However you go about setting your prices, think about how to use them in your marketing. I know I keep saying that you must not use price to promote your service … but price does have a part to play. If you want to promote the quality of your service and show how much better it is than your competitors, then you can think about charging more than they do. What you must also do in this case, is show your prospective clients the value they will get from working with you. Think carefully about the benefits that your service will bring to anyone who uses it. Don’t talk about the features – show prospects what they will get from your time and experience and how you will solve their problems. All your marketing material needs to answer the ‘So what?’ question that potential clients will ask about your service.

If you use networking to promote your business – ideal when you provide a service – it is vital that you talk about the value that you provide, to the people you meet. If you strike up a conversation and start telling someone how much you charge, before you’ve explained the value they could get from your expertise, you won’t have a very long conversation. The same applies to online marketing – promote your value and benefits through any social media where you can have a ‘conversation’ with prospects.

And what happens to your marketing when that happens?

Building green unitThe way in which products and services are marketed is very different. With a product, you can show your potential buyer what they are going to buy and they can compare your product to those of your competitors. But with a service, you can’t show anyone what they’re going to get, until you’ve delivered the service.

At Appletree we specialise in promoting services, because that’s what we’ve always done. However, when Phil called me, to ask for help in marketing his product, I had to think again.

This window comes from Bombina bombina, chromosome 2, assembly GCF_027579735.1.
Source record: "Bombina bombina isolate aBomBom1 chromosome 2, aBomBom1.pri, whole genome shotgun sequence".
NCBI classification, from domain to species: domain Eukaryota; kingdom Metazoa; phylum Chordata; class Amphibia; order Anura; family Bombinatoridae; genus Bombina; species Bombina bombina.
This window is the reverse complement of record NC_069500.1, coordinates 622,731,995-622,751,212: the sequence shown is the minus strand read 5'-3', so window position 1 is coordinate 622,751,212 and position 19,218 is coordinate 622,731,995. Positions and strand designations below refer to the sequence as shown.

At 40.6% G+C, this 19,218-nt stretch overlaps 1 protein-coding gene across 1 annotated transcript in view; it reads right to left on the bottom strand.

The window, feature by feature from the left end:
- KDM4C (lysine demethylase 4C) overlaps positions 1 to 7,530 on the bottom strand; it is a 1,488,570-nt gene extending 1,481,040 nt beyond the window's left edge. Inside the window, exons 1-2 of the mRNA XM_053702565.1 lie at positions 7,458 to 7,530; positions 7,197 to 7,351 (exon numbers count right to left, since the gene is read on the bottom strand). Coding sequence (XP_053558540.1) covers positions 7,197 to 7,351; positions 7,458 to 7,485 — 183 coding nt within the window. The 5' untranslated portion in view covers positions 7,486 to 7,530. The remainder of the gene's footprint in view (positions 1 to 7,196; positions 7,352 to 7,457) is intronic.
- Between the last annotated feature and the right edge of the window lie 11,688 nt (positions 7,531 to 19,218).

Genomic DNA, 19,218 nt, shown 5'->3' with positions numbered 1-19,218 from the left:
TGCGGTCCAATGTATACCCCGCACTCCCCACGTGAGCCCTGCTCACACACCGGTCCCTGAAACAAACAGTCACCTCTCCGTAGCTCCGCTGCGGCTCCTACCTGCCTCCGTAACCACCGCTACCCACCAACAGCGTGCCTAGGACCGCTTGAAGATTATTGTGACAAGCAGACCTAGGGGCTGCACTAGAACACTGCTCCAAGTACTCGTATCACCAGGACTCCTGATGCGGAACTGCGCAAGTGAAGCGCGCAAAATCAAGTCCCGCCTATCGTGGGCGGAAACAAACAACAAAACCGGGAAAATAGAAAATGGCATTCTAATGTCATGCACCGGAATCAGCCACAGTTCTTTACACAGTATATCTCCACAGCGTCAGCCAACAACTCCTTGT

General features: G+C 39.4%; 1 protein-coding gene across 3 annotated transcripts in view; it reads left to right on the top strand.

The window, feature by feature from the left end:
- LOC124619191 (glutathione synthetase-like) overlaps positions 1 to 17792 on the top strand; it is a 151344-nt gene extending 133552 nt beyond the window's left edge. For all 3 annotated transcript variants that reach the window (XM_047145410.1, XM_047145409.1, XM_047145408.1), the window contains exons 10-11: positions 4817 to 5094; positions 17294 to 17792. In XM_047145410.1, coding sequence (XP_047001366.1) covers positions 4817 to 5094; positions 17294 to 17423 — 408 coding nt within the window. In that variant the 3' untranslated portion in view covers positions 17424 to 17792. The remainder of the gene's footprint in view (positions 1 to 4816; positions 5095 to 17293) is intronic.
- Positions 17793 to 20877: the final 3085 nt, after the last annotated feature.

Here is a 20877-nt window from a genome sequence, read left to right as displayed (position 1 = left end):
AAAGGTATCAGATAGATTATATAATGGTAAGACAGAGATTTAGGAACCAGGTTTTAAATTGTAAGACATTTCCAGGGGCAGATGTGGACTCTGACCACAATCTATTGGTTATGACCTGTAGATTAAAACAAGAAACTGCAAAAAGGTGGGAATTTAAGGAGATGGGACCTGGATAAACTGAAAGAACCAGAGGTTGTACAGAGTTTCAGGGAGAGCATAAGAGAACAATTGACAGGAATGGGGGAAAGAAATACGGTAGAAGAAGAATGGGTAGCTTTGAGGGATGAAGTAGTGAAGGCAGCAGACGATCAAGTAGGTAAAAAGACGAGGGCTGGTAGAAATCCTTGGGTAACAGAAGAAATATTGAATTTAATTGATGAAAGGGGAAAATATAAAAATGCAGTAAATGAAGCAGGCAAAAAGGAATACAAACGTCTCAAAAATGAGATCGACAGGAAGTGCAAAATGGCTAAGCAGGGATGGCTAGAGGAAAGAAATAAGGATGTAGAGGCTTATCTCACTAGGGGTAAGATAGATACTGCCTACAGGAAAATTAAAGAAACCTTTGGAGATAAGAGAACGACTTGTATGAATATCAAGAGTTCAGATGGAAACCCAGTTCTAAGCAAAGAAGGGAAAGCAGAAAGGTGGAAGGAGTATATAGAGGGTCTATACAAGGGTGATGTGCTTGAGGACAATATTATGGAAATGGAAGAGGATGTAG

Phil’s company designs and sells eco buildings – stunning arc shaped constructions that can be put up anywhere. Standard ‘product’ marketing says that he should advertise the ‘product’ with images of how it looks from the outside and inside and he does this very well on his website. There are images showing how the buildings can be used, to help potential buyers to picture themselves living or working within one of the buildings. He will be taking a section of a building to an exhibition later this year, to allow more people to see it, touch it and walk through it. Phil has run a number of events at their ‘show home’ so that people can experience it. All this is standard ‘product’ marketing.

However, there is a huge element of ‘service’ involved in buying one of these buildings. Each one is individually designed for the person buying it. The buyer can choose the size, number of sections, layout of the rooms and use of the space. This means that there is a lot of hand holding, through a long design process. Phil and his team will help clients to secure planning permission for putting up a building, if it’s needed. They will advise on the best layout, to give their clients the best use of their building. They project manage the installation of the building, to make sure that everything works – the electricity and water supply – and are on hand to smooth out any teething problems. All these elements of buying an arc are actually a ‘service’ and as such, the marketing that’s needed is different. It’s about building up the reputation of the company, to reassure potential clients that they will be able to take their project from design to a fully working building with the least amount of hassle. A few photos on company’s website won’t be enough to persuade buyers to trust them!

Do you sell a product or a service? Are you using the right marketing tools to promote what you do?

If you’re not sure, or you’d like a quick review of your marketing, just get in touch to tell us what you do and we’ll give you some advice on the best marketing for your business. Call us 01635 578 500 or click here to email us.